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The Relationship Between Household Income and Patient-Reported Symptom Distress and Quality of Life in Children With Advanced Cancer: A Report From the PediQUEST Study.

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2018 Sep 14

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<p><strong>BACKGROUND: </strong>Children with advanced cancer experience high symptom distress, which negatively impacts their health-related quality of life (HRQOL). To the authors' knowledge, the relationship between income and symptom distress and HRQOL is not well described.</p>

<p><strong>METHODS: </strong>The Pediatric Quality of Life and Symptoms Technology (PediQUEST) multisite clinical trial evaluated an electronic patient-reported outcome system to describe symptom distress and HRQOL in children with advanced cancer via repeated surveys. The authors performed a secondary analysis of PediQUEST data for those children with available parent-reported household income (dichotomized at 200% of the Federal Poverty Level and categorized as low income [&lt;$50,000/year] or high income [≥$50,000/year]). The prevalence of the 5 most commonly reported physical and psychological symptoms was compared between groups. Multivariable generalized estimating equation models were used to test the association between household income and symptom distress and HRQOL.</p>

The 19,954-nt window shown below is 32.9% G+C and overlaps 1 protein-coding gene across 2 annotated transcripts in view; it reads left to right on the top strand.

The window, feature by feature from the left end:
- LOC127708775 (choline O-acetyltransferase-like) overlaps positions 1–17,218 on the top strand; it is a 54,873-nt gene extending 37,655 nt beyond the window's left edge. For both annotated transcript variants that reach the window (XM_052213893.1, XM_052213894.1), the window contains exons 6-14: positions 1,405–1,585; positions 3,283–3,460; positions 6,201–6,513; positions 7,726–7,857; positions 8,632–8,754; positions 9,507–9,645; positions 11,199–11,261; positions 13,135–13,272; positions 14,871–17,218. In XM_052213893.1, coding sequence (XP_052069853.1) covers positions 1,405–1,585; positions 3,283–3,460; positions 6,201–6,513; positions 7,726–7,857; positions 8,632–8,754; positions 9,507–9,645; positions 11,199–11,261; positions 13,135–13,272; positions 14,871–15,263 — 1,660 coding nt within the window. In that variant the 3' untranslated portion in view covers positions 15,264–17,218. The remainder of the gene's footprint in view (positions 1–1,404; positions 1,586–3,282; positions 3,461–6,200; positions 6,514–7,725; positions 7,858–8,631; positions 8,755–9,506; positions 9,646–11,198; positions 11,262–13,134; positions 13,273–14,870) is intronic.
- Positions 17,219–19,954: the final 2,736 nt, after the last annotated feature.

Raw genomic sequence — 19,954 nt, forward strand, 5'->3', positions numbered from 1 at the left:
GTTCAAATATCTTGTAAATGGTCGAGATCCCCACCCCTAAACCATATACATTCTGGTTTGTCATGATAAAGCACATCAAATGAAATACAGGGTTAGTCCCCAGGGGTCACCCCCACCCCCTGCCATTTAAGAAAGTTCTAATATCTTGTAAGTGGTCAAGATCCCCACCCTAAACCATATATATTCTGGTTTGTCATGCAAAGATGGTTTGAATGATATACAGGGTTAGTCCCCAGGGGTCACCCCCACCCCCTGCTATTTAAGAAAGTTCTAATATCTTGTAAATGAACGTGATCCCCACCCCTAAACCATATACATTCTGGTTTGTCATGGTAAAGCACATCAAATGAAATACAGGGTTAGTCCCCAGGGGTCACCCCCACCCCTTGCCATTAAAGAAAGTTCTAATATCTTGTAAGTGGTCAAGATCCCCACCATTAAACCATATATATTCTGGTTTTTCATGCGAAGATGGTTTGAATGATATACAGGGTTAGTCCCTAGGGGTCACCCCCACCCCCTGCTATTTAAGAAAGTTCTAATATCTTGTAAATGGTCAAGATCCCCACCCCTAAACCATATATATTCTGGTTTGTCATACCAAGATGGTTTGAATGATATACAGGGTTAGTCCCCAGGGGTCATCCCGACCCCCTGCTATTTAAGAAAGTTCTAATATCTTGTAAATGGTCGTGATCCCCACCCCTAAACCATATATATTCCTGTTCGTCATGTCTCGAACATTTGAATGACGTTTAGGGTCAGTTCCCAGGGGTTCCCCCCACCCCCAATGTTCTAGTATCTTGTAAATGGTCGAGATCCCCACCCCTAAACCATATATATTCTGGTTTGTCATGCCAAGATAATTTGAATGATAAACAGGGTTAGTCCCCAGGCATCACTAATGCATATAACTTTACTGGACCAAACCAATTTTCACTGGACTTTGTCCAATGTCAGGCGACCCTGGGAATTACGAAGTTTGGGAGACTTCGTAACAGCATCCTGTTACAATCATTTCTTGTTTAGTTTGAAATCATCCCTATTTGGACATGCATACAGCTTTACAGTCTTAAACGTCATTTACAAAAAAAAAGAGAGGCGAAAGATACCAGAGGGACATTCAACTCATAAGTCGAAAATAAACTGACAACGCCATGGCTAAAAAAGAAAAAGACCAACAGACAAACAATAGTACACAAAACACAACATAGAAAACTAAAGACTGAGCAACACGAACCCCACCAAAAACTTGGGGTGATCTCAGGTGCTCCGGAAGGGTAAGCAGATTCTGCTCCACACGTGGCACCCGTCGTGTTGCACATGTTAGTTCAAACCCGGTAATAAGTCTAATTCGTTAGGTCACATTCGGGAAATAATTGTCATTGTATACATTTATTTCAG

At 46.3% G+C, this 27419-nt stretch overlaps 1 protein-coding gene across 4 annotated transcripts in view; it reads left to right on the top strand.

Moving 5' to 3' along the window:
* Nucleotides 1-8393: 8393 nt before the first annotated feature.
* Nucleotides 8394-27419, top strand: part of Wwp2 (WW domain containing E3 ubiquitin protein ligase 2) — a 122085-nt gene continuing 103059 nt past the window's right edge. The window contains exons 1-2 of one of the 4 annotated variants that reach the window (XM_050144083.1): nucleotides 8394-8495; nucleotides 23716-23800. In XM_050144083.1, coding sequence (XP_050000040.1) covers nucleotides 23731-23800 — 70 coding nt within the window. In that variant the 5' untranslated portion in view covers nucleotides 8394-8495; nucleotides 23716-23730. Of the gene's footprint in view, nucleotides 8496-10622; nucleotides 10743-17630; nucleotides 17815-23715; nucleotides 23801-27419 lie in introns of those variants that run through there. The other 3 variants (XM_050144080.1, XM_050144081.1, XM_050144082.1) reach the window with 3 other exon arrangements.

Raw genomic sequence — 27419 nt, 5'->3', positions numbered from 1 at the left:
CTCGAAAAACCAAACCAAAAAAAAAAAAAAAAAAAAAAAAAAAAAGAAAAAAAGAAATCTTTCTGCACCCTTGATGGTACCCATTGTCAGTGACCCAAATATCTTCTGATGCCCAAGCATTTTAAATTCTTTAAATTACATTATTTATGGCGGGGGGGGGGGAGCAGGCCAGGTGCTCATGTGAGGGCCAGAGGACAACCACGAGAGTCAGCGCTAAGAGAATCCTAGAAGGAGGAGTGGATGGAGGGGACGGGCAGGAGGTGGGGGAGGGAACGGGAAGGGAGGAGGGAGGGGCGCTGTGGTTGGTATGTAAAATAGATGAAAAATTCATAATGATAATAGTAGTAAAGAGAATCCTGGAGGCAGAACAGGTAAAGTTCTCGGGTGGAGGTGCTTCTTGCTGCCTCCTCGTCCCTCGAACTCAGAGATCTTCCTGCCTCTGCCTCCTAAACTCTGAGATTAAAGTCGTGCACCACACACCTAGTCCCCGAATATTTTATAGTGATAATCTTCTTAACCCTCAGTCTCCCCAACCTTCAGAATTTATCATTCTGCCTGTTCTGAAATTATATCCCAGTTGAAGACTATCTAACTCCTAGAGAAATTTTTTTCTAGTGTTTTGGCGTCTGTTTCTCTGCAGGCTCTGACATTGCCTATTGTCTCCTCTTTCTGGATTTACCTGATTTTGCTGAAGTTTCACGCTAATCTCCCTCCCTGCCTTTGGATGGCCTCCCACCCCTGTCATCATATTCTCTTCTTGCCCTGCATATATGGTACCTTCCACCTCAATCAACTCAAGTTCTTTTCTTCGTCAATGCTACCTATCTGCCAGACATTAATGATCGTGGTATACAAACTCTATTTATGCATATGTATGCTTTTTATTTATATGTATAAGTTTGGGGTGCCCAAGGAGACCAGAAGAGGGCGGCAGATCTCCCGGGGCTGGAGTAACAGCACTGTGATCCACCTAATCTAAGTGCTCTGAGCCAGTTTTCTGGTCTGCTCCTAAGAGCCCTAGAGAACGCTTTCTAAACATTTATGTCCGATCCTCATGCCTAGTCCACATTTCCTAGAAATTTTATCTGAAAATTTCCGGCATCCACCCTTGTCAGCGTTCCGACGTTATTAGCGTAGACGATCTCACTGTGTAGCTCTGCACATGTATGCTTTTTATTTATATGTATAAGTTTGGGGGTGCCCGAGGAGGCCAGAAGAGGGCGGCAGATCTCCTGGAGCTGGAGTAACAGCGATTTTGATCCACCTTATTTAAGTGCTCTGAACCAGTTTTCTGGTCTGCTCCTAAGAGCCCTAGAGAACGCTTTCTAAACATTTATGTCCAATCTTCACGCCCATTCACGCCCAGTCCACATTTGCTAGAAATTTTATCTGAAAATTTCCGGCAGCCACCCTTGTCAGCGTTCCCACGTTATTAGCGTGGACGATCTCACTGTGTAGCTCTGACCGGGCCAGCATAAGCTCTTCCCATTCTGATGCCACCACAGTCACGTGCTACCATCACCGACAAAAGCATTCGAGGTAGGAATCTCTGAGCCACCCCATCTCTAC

<p><strong>RESULTS: </strong>A total of 78 children were included in the analyses: 56 (72%) in the high-income group and 22 (28%) in the low-income group. Low-income children were more likely to report pain than high-income children (64% vs 42%; P=.02). In multivariable models, children from low-income families demonstrated a uniform trend toward higher total (β =3.1; 95% confidence interval [95% CI], -0.08 to 6.2 [P=.06]), physical (β=3.8; 95% CI, -0.4 to 8.0 [P=.09]), and psychological (β=3.46; 95% CI, -1.91 to 8.84 [P=.21]) symptom distress compared with children from high-income families. Low income was associated with a uniform trend toward lower total (β=-7.9; 95% CI, -14.8, to -1.1 [P=.03]), physical (β=-11.2; 95% CI, -21.2 to -1.2 [P=.04]), emotional (β=-5.8; 95% CI, -13.6 to 2.0 [P=.15]), social (β=-2.52; 95% CI, -9.27 to 4.24 [P=.47]), and school (β=-9.8; 95% CI, -17.8 to -1.8 [P=.03]) HRQOL.</p>

<p><strong>CONCLUSIONS: </strong>In this cohort of children with advanced cancer, children from low-income families were found to experience higher symptom burden and worse QOL.</p>



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